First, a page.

Here we extend the PPL once again, to allow different penetrances for individuals in different LCs. The new extension of the PPL allows covariate-dependent penetrances. Specifically, we assign individuals to liability classes (LCs) based on covariate status. In the present application, we use this parameterization to condition on the causal genotype at the known risk locus DR; however, the same model could be used to condition on other covariates, such as age or sex . We then include a separate penetrance vector in the likelihood for each LC in the model. These penetrance vectors are then integrated over, rather than fixed, to obtain a marginal posterior probability. In the dichotomous trait analyses, we have constrained the A-locus penetrances for individuals in LC1 to be greater than or equal to the corresponding penetrances in LC2, for each A-locus genotype, respectively. In the QT analyses, we have constrained the genotypic means for individuals in LC1 to be greater than or equal to means for individuals LC2, again, for each E-locus genotype, respectively. We have recently implemented a suite of PPL statistics in a new package, KELVIN, designed for distributed parallel computation over the parameter space [6, 23]. KELVIN is based on a re-engineered version of VITESSE [24, 25], thusfar incorporating two-point and multipoint linkage analysis of dichotomous and/or quantitative traits, marker-trait linkage disequilibrium, and LCs. Exportable software is currently under development. Unsupported and platform specific version can be made available by contacting the corresponding author.
Average PPLs with and without DR liability classes (LCs)
Locus A (Dichotomous Trait)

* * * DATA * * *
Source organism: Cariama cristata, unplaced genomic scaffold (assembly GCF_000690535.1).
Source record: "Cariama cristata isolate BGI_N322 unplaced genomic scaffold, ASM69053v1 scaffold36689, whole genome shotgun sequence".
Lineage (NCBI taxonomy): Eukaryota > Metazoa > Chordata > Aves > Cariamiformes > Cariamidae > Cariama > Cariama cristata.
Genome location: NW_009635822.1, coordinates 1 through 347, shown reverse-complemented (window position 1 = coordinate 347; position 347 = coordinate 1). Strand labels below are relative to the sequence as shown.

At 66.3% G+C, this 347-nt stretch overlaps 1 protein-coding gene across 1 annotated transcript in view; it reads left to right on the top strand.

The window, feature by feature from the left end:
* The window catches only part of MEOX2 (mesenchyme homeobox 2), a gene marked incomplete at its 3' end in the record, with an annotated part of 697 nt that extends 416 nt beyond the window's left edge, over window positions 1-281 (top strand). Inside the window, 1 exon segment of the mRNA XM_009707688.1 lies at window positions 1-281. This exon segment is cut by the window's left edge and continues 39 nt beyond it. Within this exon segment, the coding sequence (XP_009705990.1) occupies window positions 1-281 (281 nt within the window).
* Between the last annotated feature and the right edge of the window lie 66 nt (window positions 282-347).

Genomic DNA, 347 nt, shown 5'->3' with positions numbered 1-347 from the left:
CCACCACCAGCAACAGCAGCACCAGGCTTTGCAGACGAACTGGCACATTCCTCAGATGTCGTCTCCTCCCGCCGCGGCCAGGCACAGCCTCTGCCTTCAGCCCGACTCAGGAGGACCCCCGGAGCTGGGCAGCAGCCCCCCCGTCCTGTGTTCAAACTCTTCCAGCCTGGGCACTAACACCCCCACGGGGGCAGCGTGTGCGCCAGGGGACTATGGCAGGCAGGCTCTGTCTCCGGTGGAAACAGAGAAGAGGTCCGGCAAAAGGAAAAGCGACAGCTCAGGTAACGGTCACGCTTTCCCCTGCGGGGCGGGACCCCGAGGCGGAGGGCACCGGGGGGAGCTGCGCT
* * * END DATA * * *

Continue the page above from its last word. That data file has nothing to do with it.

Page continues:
Locus E (Quantitative Trait)
In stark contrast with the dichotomous trait results, the quantitative trait linkage analyses at Locus E shows marked increases in the average evidence for linkage with the addition of DR information from 24% (SD ≈ 0.29) to 44% (SD ≈ 0.36) (see Table 1). The MODs are also larger when DR information is incorporated. In order to ensure the noticeably higher LC-PPL is not inflation simply due to the increased number of parameters in the model, we applied the same statistical analysis to the unlinked data obtained from the first markers on each chromosome 1–5 and 7; these markers were not annotated as being linked to any of the simulated phenotypes. The average QT-PPL was less than the 2% prior probability of linkage (data not shown), indicating evidence against linkage. This illustrates that the observed increase in the PPL at the original "linked" marker is not an artifact of including the additional penetrance parameters in the model. By contrast, the MODs increase when the additional parameters of the LCs are maximized over, at the unlinked markers as well as at the linked marker. This illustrates a key distinction in handling of nuisance parameters by integration (as with the PPL) versus maximization (as with the MOD).